MICHAEL HARRISON: From Ancient Worlds
Michael Harrison, piano
New Albion NA042CD (CD). 1992. Michael Harrison, Stephen Scott, prods.; Tom Lazarus, eng. DDD? TT: 62:46
Fans of minimalist composer LaMonte Young's master opus, The Well-Tuned Piano, for solo piano in just intonation, should check out Michael Harrison. The beauty of piano music written in just intonation is the soothing and involving consonance of the timbres, which is not possible using the traditional but compromised equal-tempered tuning system developed during Bach's time. The downside of the just system is the inability to play music in more than one key. Composer Harrison, Young's disciple, has transcended this limitation by developing a unique piano with two sets of dampers and strings. The result is an instrument capable of playing 24 notes per octave, which effectively enables one to perform works in just intonation with the ability to change keys. From Ancient Worlds, the first music written for this piano, extends the music developed by Young to create an enticing, shimmering work. You get the best of both worlds: the delectable just-tuned piano sound with the ability of harmonic motion found in traditional classical works. The sound is to New Albion's usual impeccably high standard.
Richard J. Rosen
Everybody Loves a Good Time! The Best of Major Lance
Epic/Legacy EK 66988 (2 CDs). 1995. Bob Irwin, compilation prod. AAD? TT: 95:54
Major Lance's Greatest Hits
Okeh OKM 12110 (mono LP). 1965. AAA. TT: 27:48
The Very Best of Major Lance
Epic/Legacy EK 62243 (CD). 2000. Bob Irwin, compilation prod. AAD? TT: 39:54
All three: Carl Davis, prod.; Johnny Pate, arr.
These songs epitomize the sweet, dance-crazy, feel-good sound of '60s Chicago soul. Major Lance had a clean, beautiful voice, and the benefit of the best people in the business right behind him. Curtis Mayfield wrote almost all of Lance's songs, while his Impressions backed Lance vocally. Carl Davis and Johnny Pate's breezy, brass-accented sound is still fresh and irresistibly danceable today. While I feel Lance's original Okeh vinyl offerings are mono milestones for their cohesive punch and immediacy, I'm impressed with how good the mostly stereo CDs sound, particularly in vocal presence. Another nice job from producer Bob Irwin, who gives us all those great Sundazed reissues. Buy the single CD, then pass it on to a friend when you step up to the two-disc set. Get out of your sweet spot and dance!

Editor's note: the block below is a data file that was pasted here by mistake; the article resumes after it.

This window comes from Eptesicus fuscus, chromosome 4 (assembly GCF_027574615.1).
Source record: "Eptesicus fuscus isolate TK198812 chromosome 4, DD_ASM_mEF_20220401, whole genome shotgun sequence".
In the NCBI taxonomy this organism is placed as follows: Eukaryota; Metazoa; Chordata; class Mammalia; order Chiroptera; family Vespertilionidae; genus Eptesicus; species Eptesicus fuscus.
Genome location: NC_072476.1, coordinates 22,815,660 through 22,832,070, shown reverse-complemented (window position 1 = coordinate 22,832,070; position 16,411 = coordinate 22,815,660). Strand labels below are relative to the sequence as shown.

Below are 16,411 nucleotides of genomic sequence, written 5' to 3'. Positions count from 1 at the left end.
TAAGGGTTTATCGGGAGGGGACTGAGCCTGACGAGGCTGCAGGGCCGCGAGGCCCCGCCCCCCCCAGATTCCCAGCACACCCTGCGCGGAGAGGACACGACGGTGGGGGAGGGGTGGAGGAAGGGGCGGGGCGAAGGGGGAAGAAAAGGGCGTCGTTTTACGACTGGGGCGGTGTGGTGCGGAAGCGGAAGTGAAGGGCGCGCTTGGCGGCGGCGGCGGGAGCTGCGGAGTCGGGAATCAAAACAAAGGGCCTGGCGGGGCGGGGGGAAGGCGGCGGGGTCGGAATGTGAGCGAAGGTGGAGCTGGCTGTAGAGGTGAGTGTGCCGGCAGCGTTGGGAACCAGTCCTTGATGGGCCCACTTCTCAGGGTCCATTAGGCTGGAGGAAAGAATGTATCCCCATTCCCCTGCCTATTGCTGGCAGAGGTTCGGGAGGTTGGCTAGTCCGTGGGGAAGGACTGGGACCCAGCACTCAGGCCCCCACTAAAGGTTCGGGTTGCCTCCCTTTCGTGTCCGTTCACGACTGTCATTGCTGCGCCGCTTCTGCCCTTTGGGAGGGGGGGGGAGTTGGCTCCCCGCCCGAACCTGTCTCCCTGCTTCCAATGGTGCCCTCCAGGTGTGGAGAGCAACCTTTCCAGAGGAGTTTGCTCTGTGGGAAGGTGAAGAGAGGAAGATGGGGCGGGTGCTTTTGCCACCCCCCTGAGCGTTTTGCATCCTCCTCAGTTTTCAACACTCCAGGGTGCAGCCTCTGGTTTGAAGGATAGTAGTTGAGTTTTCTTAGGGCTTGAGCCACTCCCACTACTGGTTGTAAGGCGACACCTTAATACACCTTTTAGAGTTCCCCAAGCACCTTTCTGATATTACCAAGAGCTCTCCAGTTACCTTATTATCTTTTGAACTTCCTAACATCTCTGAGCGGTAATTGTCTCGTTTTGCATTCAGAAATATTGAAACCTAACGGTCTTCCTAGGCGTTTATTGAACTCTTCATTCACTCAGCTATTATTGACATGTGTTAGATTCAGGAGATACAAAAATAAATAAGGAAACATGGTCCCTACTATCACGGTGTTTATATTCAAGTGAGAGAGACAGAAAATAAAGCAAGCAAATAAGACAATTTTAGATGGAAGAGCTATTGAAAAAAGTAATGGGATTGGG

SMALL FACES: The BBC Sessions
Strange Fruit SFRSLP/CD 087 (LP/CD). 1999. Tracks 1-12: Peter Harwood, prod.; Bill Bebb, eng. Tracks 13-15: Bernie Andrews, prod.; Dave Tate, Allen Harris, engs. AAA/AAD? TT: 46:46
There's precious little on record from the R&B-and-soul-infused Decca years of the Small Faces, when they were the hardest-hitting, loudest, most nattily dressed British band who never invaded. Some 30 years later surfaces this document of these Mod-fathers in their electrified glory. You'll notice their influence in everything from garage bands to the Jam to modern Brit retro-pop groups. You'll even get to hear where Led Zeppelin outright lifted their style for "Whole Lotta Love." Maybe it's not traditionally "audiophile," but the unadorned BBC-engineer sound is a lot more "live" and, for that reason, even better than the records from the Faces' raw, early-'60s, pre-psychedelic period. Those BBC guys captured a lot of amazing sessions, and continue to do so today. My current fave.